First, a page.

On June 19, 2014, the U.S. Supreme Court reached a unanimous decision in Alice Corp. v. CLS Bank International that altered the law on patent subject matter eligibility. Alice Corp., the patent owner, argued that its patent claims directed to a computer-implemented financial settlement system were valid because they did not fall into the patent-ineligible category of “abstract ideas.” Rejecting the patent owner’s arguments, the Court held the claims patent ineligible on the basis that generic computer implementation does not transform a patent-ineligible abstract idea into a patent-eligible invention. In doing so, the Court effectively broadened the scope of ineligible subject matter and created uncertainty in the business and legal communities. Ambiguity in the language of the Alice standard and in the scope of technologies involving “abstract ideas” made it difficult to predict how and where the standard would be applied.
By broadening the scope of subject matter perceived as being ineligible, Alice is likely to have differential effects across technologies, with some inventions that were previously considered to be patent eligible no longer qualifying for patent protection. Higher levels of uncertainty may also negatively impact previously issued patents by lowering their expected value, reducing patent purchases and licensing transactions, and limiting opportunities to obtain entrepreneurial financing.
The early implementation of Alice led patent examiners to increase rejections based on patent-ineligible subject matter relative to all first office action decisions and increased uncertainty in the first action stage of patent examination in affected technologies. According to a report published by the United States Patent and Trademark Office (USPTO), the likelihood of receiving a first office action with a rejection for patent-ineligible subject matter increased by 31% in the 18 months following the Alice decision in various “Alice-affected” technology areas. The report further highlights how recent actions undertaken by the USPTO have brought greater predictability and certainty to the determination of patent eligibility.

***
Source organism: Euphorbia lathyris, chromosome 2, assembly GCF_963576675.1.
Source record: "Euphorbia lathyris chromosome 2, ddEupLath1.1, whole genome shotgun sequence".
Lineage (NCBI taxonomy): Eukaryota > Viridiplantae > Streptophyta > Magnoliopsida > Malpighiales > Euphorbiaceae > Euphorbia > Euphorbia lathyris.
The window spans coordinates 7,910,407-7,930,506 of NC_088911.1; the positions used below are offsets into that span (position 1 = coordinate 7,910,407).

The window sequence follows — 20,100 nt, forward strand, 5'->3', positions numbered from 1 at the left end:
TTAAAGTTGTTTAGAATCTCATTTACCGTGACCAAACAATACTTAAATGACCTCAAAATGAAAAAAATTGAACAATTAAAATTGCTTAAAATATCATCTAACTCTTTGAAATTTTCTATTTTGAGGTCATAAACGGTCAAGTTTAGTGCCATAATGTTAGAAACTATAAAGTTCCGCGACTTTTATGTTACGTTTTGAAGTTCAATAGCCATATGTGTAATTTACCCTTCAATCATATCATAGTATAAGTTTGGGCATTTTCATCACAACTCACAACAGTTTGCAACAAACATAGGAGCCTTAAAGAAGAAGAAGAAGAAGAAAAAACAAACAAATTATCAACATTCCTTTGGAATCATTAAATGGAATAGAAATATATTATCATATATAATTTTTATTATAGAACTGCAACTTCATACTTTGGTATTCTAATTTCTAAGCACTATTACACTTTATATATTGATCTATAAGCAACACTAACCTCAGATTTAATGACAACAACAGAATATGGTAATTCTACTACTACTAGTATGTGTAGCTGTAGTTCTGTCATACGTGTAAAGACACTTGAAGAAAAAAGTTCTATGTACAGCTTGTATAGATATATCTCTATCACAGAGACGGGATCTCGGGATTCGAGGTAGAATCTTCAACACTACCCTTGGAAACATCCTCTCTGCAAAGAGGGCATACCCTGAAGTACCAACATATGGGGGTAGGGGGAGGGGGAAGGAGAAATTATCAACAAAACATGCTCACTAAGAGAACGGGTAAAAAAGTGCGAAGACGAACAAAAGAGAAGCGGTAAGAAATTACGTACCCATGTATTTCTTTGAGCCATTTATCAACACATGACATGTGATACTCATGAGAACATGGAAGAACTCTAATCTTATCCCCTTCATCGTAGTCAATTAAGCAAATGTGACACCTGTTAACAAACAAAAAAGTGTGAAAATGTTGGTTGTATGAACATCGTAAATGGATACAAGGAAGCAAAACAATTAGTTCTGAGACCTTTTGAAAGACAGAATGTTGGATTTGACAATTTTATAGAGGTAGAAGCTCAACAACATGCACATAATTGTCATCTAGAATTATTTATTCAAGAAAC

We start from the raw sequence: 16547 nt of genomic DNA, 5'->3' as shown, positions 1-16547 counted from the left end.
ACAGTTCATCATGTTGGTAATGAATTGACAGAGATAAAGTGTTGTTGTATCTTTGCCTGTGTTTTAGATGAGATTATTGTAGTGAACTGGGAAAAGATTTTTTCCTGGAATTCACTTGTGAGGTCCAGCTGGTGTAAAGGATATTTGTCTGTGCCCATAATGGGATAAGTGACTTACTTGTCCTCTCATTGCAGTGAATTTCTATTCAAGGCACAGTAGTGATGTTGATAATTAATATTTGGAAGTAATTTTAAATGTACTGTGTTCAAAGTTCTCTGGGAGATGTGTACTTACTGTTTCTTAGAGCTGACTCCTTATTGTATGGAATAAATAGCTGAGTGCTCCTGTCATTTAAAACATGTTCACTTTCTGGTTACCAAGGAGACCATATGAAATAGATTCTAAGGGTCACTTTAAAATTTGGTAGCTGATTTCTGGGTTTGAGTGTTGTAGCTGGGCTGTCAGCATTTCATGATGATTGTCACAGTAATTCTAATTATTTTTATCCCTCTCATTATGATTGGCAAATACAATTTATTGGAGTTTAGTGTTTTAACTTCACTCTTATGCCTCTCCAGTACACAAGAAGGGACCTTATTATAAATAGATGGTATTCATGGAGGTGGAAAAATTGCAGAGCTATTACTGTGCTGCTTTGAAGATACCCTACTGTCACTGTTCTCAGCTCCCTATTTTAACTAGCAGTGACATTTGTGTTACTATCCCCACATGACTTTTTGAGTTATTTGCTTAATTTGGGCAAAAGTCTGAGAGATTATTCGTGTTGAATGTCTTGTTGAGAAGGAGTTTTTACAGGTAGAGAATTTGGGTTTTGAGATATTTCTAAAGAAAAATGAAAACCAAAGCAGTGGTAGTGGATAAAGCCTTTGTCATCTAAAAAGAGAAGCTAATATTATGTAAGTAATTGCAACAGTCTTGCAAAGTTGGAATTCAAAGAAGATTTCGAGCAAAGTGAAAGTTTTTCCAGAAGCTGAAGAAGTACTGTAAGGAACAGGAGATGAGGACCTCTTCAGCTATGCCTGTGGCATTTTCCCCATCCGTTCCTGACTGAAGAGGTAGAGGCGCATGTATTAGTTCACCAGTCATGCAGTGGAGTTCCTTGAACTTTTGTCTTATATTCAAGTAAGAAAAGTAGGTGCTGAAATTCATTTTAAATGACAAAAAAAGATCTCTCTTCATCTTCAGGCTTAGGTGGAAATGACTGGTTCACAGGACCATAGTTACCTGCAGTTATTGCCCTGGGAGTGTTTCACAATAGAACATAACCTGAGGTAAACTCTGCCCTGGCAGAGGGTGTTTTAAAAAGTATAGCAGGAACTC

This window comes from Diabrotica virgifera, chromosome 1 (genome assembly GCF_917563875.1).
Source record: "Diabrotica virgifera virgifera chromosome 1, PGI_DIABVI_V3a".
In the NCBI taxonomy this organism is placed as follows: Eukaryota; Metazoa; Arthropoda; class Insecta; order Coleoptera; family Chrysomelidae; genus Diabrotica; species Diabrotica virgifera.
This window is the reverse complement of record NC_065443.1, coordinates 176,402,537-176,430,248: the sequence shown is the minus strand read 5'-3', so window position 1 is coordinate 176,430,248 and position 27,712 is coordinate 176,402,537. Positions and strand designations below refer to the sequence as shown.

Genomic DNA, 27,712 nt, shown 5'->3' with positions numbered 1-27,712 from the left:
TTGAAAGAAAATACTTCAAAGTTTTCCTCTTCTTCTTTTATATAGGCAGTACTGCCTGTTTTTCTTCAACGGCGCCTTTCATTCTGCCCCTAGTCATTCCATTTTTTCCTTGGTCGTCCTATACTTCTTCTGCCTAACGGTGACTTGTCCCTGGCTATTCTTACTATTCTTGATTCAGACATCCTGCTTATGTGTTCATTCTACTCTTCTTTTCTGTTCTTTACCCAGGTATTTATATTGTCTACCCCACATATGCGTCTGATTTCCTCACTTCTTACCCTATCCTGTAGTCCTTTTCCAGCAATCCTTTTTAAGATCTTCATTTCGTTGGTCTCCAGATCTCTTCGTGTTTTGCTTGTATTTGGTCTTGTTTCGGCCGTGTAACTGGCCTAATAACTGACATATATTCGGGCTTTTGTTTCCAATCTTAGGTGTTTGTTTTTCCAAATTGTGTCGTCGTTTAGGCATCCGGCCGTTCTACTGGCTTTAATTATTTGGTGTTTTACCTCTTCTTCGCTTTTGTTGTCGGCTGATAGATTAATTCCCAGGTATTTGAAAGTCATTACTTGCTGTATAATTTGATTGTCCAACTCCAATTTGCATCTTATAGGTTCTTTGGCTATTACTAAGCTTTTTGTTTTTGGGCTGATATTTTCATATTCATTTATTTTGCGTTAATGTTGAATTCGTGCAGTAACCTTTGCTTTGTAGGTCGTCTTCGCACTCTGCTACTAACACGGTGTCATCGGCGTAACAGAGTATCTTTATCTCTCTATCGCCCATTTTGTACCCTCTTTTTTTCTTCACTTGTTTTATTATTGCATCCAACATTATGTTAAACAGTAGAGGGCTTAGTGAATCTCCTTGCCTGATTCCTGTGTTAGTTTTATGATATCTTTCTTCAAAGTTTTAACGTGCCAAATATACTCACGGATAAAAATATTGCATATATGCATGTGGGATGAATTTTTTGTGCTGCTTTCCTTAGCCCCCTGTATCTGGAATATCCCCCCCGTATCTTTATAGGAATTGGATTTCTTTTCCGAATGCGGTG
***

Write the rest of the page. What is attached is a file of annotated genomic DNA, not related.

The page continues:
One of the ways the USPTO adjusts to major changes in the U.S. patent system is to issue examination guidance documents. These documents assist examiners by interpreting the law and by setting policy guidelines on how to apply legal concepts in the examination process. For patent subject matter eligibility related to Alice, the USPTO provided Preliminary Examination Instructions on June 25, 2014, and issued a more substantive 2014 Interim Guidance on Patent Subject Matter Eligibility in December of that year. These documents attempted to align patent examination practice with established law. However, the Alice-induced increase in first office action Section 101 rejections persisted until the USPTO’s April 2018 Berkheimer memorandum titled “Change in Examination Procedure Pertaining to Subject Matter Eligibility, Recent Subject Matter Eligibility Decision (Berkheimer v. HP, Inc.)” and further reduced after the publication of the 2019 Revised Patent Subject Matter Eligibility Guidance (2019 PEG).